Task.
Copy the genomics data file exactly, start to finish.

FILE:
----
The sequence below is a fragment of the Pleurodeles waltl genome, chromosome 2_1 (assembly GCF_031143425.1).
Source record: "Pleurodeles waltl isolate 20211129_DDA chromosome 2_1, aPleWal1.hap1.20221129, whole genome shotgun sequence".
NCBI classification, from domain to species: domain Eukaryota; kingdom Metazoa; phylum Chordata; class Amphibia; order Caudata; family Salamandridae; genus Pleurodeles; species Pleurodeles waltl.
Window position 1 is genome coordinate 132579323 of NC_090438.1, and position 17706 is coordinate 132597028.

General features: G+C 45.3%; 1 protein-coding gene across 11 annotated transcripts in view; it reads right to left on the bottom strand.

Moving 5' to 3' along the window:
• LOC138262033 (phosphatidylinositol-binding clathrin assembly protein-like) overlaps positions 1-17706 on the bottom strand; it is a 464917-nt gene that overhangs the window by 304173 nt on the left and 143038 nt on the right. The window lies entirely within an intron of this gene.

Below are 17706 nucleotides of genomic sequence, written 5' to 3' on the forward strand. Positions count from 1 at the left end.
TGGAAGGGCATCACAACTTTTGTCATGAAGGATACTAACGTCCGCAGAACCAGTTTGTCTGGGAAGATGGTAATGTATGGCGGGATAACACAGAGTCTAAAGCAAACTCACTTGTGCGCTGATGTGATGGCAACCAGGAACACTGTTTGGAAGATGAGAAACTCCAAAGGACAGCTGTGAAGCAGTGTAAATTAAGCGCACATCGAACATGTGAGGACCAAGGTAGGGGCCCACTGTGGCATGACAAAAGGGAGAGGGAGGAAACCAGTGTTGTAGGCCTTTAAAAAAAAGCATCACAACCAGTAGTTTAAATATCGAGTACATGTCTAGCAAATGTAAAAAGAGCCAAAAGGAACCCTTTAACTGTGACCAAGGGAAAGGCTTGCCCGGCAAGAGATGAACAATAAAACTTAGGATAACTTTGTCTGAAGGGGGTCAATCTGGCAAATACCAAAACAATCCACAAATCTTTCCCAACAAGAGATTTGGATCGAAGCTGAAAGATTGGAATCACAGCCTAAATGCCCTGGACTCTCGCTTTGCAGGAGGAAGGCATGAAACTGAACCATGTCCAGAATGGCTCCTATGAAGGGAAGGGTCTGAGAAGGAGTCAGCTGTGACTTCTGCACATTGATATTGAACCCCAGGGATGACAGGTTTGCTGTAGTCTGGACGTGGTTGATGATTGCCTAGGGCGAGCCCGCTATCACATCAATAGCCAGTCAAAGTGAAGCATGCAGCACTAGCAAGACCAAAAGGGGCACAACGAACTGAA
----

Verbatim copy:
The sequence below is a fragment of the Pleurodeles waltl genome, chromosome 2_1 (assembly GCF_031143425.1).
Source record: "Pleurodeles waltl isolate 20211129_DDA chromosome 2_1, aPleWal1.hap1.20221129, whole genome shotgun sequence".
NCBI classification, from domain to species: domain Eukaryota; kingdom Metazoa; phylum Chordata; class Amphibia; order Caudata; family Salamandridae; genus Pleurodeles; species Pleurodeles waltl.
Window position 1 is genome coordinate 132579323 of NC_090438.1, and position 17706 is coordinate 132597028.

General features: G+C 45.3%; 1 protein-coding gene across 11 annotated transcripts in view; it reads right to left on the bottom strand.

Moving 5' to 3' along the window:
• LOC138262033 (phosphatidylinositol-binding clathrin assembly protein-like) overlaps positions 1-17706 on the bottom strand; it is a 464917-nt gene that overhangs the window by 304173 nt on the left and 143038 nt on the right. The window lies entirely within an intron of this gene.

Below are 17706 nucleotides of genomic sequence, written 5' to 3' on the forward strand. Positions count from 1 at the left end.
TGGAAGGGCATCACAACTTTTGTCATGAAGGATACTAACGTCCGCAGAACCAGTTTGTCTGGGAAGATGGTAATGTATGGCGGGATAACACAGAGTCTAAAGCAAACTCACTTGTGCGCTGATGTGATGGCAACCAGGAACACTGTTTGGAAGATGAGAAACTCCAAAGGACAGCTGTGAAGCAGTGTAAATTAAGCGCACATCGAACATGTGAGGACCAAGGTAGGGGCCCACTGTGGCATGACAAAAGGGAGAGGGAGGAAACCAGTGTTGTAGGCCTTTAAAAAAAAGCATCACAACCAGTAGTTTAAATATCGAGTACATGTCTAGCAAATGTAAAAAGAGCCAAAAGGAACCCTTTAACTGTGACCAAGGGAAAGGCTTGCCCGGCAAGAGATGAACAATAAAACTTAGGATAACTTTGTCTGAAGGGGGTCAATCTGGCAAATACCAAAACAATCCACAAATCTTTCCCAACAAGAGATTTGGATCGAAGCTGAAAGATTGGAATCACAGCCTAAATGCCCTGGACTCTCGCTTTGCAGGAGGAAGGCATGAAACTGAACCATGTCCAGAATGGCTCCTATGAAGGGAAGGGTCTGAGAAGGAGTCAGCTGTGACTTCTGCACATTGATATTGAACCCCAGGGATGACAGGTTTGCTGTAGTCTGGACGTGGTTGATGATTGCCTAGGGCGAGCCCGCTATCACATCAATAGCCAGTCAAAGTGAAGCATGCAGCACTAGCAAGACCAAAAGGGGCACAACGAACTGAA